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The Hike
by Drew Magary
Penquin, $16.00, 288pp
Published: July 2017

This is an exceedingly difficult book to review. It would be a great choice for a book club discussion, with a selection of intelligent readers who have all devoured the book debating each other as to what it means and what it's really about. But it's a tough one to review because spoilers.

I think I can say that it's a fantastic novel, both in quality and material covered, but it's not a fantasy. It's general fiction, the sort that has 'A Novel' somewhere on the front cover (which, hey, it does). Sure, it has suggestive language in the back cover blurb, not merely where it describes a 'world of man-eating giants, demons, and colossal insects' but where it says 'odyssey' and 'quest' too. Magary is Homer if he might be possessed by Kafka.

I can start in on a synopsis too, though I shouldn't go too far. Our protagonist is Ben, who may or may not have a last name, and he's from Maryland though he isn't there as the novel begins; he's checking into a hotel in Pennsylvania, 75 miles out of New York City, on a business trip to meet a vendor. He decides to kill a little time by taking a walk through the surrounding Poconos, even though the clueless clerk was unaware of the trail he finds. And, as quickly as page 11, it all goes horribly wrong.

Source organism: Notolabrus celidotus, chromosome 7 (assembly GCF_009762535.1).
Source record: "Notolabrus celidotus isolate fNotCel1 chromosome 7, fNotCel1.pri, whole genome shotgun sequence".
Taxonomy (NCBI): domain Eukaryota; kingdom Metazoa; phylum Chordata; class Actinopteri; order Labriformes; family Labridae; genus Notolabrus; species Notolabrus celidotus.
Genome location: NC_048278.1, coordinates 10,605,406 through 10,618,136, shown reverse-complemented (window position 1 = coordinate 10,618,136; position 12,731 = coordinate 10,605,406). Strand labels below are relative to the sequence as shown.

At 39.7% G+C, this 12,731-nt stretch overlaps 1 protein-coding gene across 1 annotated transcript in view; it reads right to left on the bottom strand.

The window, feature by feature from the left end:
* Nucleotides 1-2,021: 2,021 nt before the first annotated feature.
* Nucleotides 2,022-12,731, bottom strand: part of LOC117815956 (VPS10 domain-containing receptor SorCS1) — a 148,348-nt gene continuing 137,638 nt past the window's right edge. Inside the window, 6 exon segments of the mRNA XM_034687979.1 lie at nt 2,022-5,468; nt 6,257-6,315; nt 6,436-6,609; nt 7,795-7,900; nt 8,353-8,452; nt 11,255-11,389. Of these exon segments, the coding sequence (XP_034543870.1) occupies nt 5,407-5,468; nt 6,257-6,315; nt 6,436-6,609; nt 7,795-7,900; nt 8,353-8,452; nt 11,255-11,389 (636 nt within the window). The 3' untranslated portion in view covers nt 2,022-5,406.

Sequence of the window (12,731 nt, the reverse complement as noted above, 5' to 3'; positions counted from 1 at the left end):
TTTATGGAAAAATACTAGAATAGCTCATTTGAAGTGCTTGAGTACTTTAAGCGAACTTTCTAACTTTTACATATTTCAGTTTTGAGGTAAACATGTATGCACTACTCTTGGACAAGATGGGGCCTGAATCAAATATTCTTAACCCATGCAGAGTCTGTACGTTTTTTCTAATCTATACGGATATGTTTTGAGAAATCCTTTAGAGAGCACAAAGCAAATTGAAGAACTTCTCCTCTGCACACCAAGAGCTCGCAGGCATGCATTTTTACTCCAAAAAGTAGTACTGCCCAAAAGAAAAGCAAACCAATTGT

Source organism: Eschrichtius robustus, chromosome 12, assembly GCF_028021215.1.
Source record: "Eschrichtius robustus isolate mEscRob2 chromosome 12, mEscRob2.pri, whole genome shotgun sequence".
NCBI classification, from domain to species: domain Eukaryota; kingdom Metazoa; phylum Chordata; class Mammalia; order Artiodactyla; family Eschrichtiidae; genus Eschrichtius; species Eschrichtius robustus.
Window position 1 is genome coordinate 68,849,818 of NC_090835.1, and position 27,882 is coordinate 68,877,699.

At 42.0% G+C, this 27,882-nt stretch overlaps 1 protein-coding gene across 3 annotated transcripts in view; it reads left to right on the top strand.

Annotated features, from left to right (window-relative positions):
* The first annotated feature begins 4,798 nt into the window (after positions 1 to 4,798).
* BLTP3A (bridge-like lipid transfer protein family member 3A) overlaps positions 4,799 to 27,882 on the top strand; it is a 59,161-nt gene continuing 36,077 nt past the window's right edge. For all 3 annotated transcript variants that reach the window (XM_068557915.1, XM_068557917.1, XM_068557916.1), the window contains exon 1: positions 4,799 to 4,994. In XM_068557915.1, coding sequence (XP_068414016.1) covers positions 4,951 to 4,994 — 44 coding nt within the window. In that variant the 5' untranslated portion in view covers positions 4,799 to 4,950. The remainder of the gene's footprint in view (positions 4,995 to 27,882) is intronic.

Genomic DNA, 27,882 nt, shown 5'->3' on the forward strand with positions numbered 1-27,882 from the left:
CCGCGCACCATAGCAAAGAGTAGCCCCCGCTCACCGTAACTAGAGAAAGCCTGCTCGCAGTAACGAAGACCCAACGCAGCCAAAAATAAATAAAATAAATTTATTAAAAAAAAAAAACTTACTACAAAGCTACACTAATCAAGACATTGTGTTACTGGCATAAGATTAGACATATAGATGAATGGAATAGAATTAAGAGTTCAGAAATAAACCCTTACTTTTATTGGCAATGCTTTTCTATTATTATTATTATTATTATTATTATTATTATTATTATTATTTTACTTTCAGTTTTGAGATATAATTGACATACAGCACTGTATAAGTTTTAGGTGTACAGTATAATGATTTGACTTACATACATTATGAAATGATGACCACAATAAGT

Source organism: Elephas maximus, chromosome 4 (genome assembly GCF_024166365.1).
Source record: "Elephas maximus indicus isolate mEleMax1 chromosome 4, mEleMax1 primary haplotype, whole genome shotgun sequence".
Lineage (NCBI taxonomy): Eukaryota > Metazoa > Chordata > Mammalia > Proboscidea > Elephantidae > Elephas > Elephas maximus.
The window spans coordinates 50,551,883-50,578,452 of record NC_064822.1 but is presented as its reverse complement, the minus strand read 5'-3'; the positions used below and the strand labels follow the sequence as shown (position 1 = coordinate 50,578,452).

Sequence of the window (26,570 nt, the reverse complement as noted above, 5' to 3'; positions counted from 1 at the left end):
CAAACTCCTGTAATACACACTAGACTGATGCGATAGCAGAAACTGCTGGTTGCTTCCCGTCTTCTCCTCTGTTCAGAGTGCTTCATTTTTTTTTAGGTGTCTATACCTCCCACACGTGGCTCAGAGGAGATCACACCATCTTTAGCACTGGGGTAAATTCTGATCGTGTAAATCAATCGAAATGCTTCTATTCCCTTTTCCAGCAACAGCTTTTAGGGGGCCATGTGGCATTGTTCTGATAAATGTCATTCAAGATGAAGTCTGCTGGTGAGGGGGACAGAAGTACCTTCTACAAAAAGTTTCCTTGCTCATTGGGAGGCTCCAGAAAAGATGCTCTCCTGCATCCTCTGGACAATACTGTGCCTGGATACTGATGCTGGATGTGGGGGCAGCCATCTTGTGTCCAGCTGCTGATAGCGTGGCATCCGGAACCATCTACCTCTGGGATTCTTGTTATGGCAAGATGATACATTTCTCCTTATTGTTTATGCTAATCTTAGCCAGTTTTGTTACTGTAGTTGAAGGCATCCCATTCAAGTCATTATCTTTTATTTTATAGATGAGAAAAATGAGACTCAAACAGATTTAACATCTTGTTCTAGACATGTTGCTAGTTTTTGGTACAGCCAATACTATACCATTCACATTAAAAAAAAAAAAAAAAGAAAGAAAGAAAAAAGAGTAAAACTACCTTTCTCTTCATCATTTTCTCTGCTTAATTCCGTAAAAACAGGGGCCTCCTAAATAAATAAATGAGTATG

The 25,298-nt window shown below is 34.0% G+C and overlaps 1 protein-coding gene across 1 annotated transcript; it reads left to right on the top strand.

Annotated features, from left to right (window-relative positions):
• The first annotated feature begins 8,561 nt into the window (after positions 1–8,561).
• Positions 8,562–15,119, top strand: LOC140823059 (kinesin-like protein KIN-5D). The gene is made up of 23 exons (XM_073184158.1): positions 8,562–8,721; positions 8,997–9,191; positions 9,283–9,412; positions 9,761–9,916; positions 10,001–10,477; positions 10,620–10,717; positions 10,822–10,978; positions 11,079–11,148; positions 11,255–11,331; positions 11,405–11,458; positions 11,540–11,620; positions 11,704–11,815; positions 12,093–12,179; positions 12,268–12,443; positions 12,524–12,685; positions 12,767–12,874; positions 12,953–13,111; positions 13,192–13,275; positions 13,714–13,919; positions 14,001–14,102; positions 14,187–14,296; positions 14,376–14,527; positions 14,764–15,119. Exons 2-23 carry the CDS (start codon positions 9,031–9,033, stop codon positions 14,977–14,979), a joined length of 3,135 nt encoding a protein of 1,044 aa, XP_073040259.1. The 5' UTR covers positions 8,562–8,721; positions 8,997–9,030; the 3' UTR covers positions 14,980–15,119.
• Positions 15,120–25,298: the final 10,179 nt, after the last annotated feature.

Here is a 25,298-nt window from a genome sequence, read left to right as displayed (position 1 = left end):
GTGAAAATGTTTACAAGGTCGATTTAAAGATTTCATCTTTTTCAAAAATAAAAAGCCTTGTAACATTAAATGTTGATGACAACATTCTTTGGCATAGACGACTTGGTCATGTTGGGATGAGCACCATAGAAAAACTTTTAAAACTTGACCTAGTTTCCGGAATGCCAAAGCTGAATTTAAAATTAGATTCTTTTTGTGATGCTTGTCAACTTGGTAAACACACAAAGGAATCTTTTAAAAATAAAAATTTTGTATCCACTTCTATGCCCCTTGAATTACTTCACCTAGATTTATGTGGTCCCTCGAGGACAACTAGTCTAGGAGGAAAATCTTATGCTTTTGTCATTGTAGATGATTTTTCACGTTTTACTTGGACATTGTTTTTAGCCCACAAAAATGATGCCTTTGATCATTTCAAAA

He stumbles on a man with the face of a Rottweiler, who is dragging the corpse of a girl out of a shed, a corpse with no feet. On spying Ben, this apparent murderer chases him with a large butcher's knife. Just as Ben thinks he's about to escape, a second man, also with the face of a Rottweiler, appears to flank him and, while he does get away, it's only to realise that he's not in Kansas anymore, Dorothy, and all bets are most certainly off.

From there, it gets progressively stranger and there's little point me delving into the details because they won't mean anything here anyway. We might wonder if it means anything even as we read except for the clues that Magary secreted in the first few pages. That corpse was small and wore a cupcake nightgown; a little girl in a cupcake nightgown was running barefoot around a table in the lobby of the hotel, while her mother shouts at her to stop because the floor isn't clean. Clearly, whatever is happening to Ben is tied to the real world that he apparently just left, for reasons that we certainly haven't been let in on yet.

What's more, we can't examine this in much detail, partly because Ben only spent a few pages in the real world and partly because they don't contain all the data we need. While seemingly throwaway comments do find fantastic parallels in this new world, if we cared enough to have filed away seemingly throwaway comments just in case they might be needed later (hello, second-biggest cricket I've ever seen), plenty of its aspects are there for reasons we aren't told about until much later, if at all.